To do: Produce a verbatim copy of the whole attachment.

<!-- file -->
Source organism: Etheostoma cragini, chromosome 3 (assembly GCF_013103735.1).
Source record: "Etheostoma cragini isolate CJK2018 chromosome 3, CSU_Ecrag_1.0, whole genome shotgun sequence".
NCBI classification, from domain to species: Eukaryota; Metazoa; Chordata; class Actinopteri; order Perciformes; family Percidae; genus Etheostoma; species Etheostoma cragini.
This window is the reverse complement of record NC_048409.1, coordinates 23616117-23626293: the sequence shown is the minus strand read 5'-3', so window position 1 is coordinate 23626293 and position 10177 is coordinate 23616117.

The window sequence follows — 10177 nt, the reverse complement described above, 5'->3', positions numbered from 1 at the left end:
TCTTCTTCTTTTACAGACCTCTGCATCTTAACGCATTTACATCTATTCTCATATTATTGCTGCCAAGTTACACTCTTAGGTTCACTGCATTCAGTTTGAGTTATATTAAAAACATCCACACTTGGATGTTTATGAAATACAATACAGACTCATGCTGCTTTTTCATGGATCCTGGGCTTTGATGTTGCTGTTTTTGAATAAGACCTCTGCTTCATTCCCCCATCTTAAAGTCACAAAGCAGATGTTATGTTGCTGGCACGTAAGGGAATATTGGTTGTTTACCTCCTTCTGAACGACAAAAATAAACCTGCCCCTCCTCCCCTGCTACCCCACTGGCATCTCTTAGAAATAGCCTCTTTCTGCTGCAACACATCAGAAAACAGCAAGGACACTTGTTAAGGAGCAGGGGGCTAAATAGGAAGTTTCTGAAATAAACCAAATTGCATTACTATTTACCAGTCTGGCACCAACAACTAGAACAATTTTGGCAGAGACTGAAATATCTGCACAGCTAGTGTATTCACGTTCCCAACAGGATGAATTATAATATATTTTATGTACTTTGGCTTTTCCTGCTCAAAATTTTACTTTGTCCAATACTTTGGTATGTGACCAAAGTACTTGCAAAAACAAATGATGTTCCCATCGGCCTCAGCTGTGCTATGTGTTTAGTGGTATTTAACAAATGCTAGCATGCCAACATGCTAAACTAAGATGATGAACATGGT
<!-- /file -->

Source organism: Etheostoma cragini, chromosome 3 (assembly GCF_013103735.1).
Source record: "Etheostoma cragini isolate CJK2018 chromosome 3, CSU_Ecrag_1.0, whole genome shotgun sequence".
NCBI classification, from domain to species: Eukaryota; Metazoa; Chordata; class Actinopteri; order Perciformes; family Percidae; genus Etheostoma; species Etheostoma cragini.
This window is the reverse complement of record NC_048409.1, coordinates 23616117-23626293: the sequence shown is the minus strand read 5'-3', so window position 1 is coordinate 23626293 and position 10177 is coordinate 23616117.

The window sequence follows — 10177 nt, the reverse complement described above, 5'->3', positions numbered from 1 at the left end:
TCTTCTTCTTTTACAGACCTCTGCATCTTAACGCATTTACATCTATTCTCATATTATTGCTGCCAAGTTACACTCTTAGGTTCACTGCATTCAGTTTGAGTTATATTAAAAACATCCACACTTGGATGTTTATGAAATACAATACAGACTCATGCTGCTTTTTCATGGATCCTGGGCTTTGATGTTGCTGTTTTTGAATAAGACCTCTGCTTCATTCCCCCATCTTAAAGTCACAAAGCAGATGTTATGTTGCTGGCACGTAAGGGAATATTGGTTGTTTACCTCCTTCTGAACGACAAAAATAAACCTGCCCCTCCTCCCCTGCTACCCCACTGGCATCTCTTAGAAATAGCCTCTTTCTGCTGCAACACATCAGAAAACAGCAAGGACACTTGTTAAGGAGCAGGGGGCTAAATAGGAAGTTTCTGAAATAAACCAAATTGCATTACTATTTACCAGTCTGGCACCAACAACTAGAACAATTTTGGCAGAGACTGAAATATCTGCACAGCTAGTGTATTCACGTTCCCAACAGGATGAATTATAATATATTTTATGTACTTTGGCTTTTCCTGCTCAAAATTTTACTTTGTCCAATACTTTGGTATGTGACCAAAGTACTTGCAAAAACAAATGATGTTCCCATCGGCCTCAGCTGTGCTATGTGTTTAGTGGTATTTAACAAATGCTAGCATGCCAACATGCTAAACTAAGATGATGAACATGGT